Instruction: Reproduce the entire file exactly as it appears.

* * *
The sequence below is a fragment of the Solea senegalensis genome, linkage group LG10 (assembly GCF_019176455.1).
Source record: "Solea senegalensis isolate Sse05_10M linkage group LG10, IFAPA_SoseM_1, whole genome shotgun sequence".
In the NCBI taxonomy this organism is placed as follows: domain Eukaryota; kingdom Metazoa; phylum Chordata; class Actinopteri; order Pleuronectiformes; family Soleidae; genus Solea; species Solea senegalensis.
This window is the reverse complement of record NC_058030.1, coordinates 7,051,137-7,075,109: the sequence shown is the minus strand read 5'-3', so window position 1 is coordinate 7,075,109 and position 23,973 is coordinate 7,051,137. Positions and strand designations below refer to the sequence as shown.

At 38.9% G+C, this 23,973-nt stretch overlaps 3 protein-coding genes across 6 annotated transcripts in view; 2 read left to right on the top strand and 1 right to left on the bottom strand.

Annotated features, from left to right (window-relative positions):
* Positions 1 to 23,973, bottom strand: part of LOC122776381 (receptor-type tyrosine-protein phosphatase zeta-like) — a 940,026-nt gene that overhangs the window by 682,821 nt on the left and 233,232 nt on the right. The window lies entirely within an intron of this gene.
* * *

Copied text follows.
The sequence below is a fragment of the Solea senegalensis genome, linkage group LG10 (assembly GCF_019176455.1).
Source record: "Solea senegalensis isolate Sse05_10M linkage group LG10, IFAPA_SoseM_1, whole genome shotgun sequence".
In the NCBI taxonomy this organism is placed as follows: domain Eukaryota; kingdom Metazoa; phylum Chordata; class Actinopteri; order Pleuronectiformes; family Soleidae; genus Solea; species Solea senegalensis.
This window is the reverse complement of record NC_058030.1, coordinates 7,051,137-7,075,109: the sequence shown is the minus strand read 5'-3', so window position 1 is coordinate 7,075,109 and position 23,973 is coordinate 7,051,137. Positions and strand designations below refer to the sequence as shown.

At 38.9% G+C, this 23,973-nt stretch overlaps 3 protein-coding genes across 6 annotated transcripts in view; 2 read left to right on the top strand and 1 right to left on the bottom strand.

Annotated features, from left to right (window-relative positions):
* Positions 1 to 23,973, bottom strand: part of LOC122776381 (receptor-type tyrosine-protein phosphatase zeta-like) — a 940,026-nt gene that overhangs the window by 682,821 nt on the left and 233,232 nt on the right. The window lies entirely within an intron of this gene.